Twenty years ago Lionel Messi, then a 10-year-old playing for a youth team at Newell’s Old Boys, headed into rural Santa Fe for a game against Pujato. These were always difficult, physical matches, and Messi took a kicking. Pujato scored twice early on and, as Newell’s defender Gerardo Grighini recalls, Newell’s was still 2-0 down when, with “eight or nine minutes to go” Messi “got the face on,” It was as though Messi had said to himself, “F*** it, I’ll sort it!” and he scored three goals in those closing minutes to win the game.
Messi has been getting the face on a lot recently. With Neymar gone, Ousmane Dembele injured and general chaos at the Camp Nou, it feels as though Barcelona’s perfect start to the season has been the result of him, fired by the “bronca” that used to motivate Diego Maradona, dragging Barcelona forward almost single-handed. And then, in Quito on Tuesday night, with Argentina 1-0 down after some 40 seconds and facing the possibility of missing a World Cup for the first time since 1970, he scored a hat trick.
“Bronca” is a favorite world of Maradona. It’s a term from lunfardo, the street slang of Buenos Aires that inverts the syllables of words. In this case, “cabron”–bastard–becomes a noun meaning the energy derived from anger or when provoked. Listen to Maradona and it comes to seem that every act of greatness he ever performed on a pitch was motivated by bronca–but then Maradona, a far more volatile, less consistent genius than Messi, was forever making points with his brilliance, as though no transcendent act could ever be wasted on something as straightforward as just winning a game or professionalism.
Messi’s excellence is relentless, so much so that there is a danger we have become inured to it and take it for granted. Then comes something like Tuesday, when he not merely wins a game, not merely scored three high-caliber goals, but needled by the inadequacy of those around him–players, coaches, directors or administrators–he grabs the mood of a game and forces it to go the way he wants it to.
Argentina had only ever won once in Quito. It had scored only twice in its previous five qualifiers: a penalty and an own-goal. In this most chaotic of qualifying campaigns, it had gone through 43 players, three managers and three federation presidents, including a FIFA normalization committee. Messi had retired, been injured and banned. There was a genuine possibility that Tuesday night might have been his last game for the national side, certainly his last World Cup-related game as the player he is now before age saps at his acceleration.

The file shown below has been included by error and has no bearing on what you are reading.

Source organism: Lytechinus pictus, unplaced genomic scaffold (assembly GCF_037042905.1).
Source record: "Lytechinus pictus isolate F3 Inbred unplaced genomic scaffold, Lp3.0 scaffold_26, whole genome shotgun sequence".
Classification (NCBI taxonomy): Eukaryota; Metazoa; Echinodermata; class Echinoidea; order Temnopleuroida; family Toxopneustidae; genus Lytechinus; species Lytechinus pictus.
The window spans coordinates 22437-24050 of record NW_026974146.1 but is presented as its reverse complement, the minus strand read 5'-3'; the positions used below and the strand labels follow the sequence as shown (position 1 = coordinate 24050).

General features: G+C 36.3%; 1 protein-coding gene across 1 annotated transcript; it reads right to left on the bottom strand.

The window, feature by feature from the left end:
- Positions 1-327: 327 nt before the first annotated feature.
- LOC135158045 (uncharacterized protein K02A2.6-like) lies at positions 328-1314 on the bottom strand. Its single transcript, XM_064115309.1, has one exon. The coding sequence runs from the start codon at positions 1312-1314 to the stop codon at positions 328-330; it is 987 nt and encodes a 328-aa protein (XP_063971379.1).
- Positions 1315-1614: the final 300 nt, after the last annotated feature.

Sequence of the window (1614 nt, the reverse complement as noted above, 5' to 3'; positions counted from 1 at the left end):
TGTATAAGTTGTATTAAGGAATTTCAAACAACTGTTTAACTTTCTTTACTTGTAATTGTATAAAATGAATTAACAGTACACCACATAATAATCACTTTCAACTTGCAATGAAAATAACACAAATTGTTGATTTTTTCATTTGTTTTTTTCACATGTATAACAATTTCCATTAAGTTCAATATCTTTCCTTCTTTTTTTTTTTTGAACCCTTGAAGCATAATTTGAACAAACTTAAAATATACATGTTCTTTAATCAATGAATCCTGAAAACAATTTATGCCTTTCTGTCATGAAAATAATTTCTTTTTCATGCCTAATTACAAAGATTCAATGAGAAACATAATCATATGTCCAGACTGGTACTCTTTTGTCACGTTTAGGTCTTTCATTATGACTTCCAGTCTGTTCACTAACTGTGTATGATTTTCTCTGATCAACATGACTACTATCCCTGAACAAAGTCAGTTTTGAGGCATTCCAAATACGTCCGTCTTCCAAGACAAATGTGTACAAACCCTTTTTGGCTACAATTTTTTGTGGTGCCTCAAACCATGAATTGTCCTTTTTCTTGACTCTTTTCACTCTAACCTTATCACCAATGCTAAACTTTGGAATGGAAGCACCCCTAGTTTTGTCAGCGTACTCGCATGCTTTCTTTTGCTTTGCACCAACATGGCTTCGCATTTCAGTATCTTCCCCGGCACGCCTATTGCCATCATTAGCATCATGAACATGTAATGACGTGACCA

There was moaning and grumbling; without a World Cup title, it was said, he could never match Maradona’s legacy. Perhaps he can’t. In his turbulent personal life, in his look and manner, in his emergence from a villa miseria on the banks of the Riachuelo, Maradona was always something more than a footballer; he was the incarnation of the pibe ideal, almost as though his coming had been foretold.
Messi is just a brilliant footballer. His father was a factory manager and the fact that he grew up under the protection of Barcelona in a sense makes his story less dramatic, less operatic. In terms of trophies won, in terms of the number of staggering performances, he already far outstrips Maradona, whose career was always fragmented by injuries and indiscipline. It’s true his success has always been at a superclub, but that is the nature modern football and what, anyway, is he supposed to do? Should he leave Barcelona to join a smaller side just to make a point? Maradona also had his opportunity at Barcelona; the difference is he failed–admittedly when the club was run far worse than it is even today. Messi has already played in more international finals than Maradona, who rarely bothered with the Copa America; that he has won none of them says more about the finishing under pressure of Gonzalo Higuain than his own abilities.
That’s not to say that Messi is better than Maradona; it’s to point out that the arguments used in support of Maradona tend to be flawed. Comparisons across generations are nearly impossible. The game has changed and memories blur events. International football, with a limited number of fixtures, often hinges on the slightest events. Argentina’s qualification for the 1986 World Cup, Maradona and all, was secured only by an 81st-minute goal in their final qualifier from Ricardo Gareca, the present Peru manager. Had that not gone in, Argentina would have been forced into a four-team playoff for a single additional slot.
Plenty of champions have qualified poorly. The truest test of a champion, perhaps, is to do it when it really matters, to have that force of will to harness circumstance. A great player can, as Pablo Dybala acknowledged last week, be a problem, inhibiting others from playing their natural game–look at how Brazil has improved since it stopped being all about Neymar; look how Sweden has improved since Zlatan Ibrahimovic retired–but they also offer possibilities way beyond what can normally be conceived.
Narratives can make heroes and heroes can make narratives. For the true great, events often seem to fall into place. Argentina can now believe that Russia will be the fulfillment of Messi’s destiny, and that everything that has gone before was mere buildup. Without adversity, there can be no savior, and if Messi does go on to win the World Cup next summer, how much sweeter will it be if it is his last attempt? If he did, before Tuesday’s hat trick, teeter on the brink of failure before getting the face on and sorting it?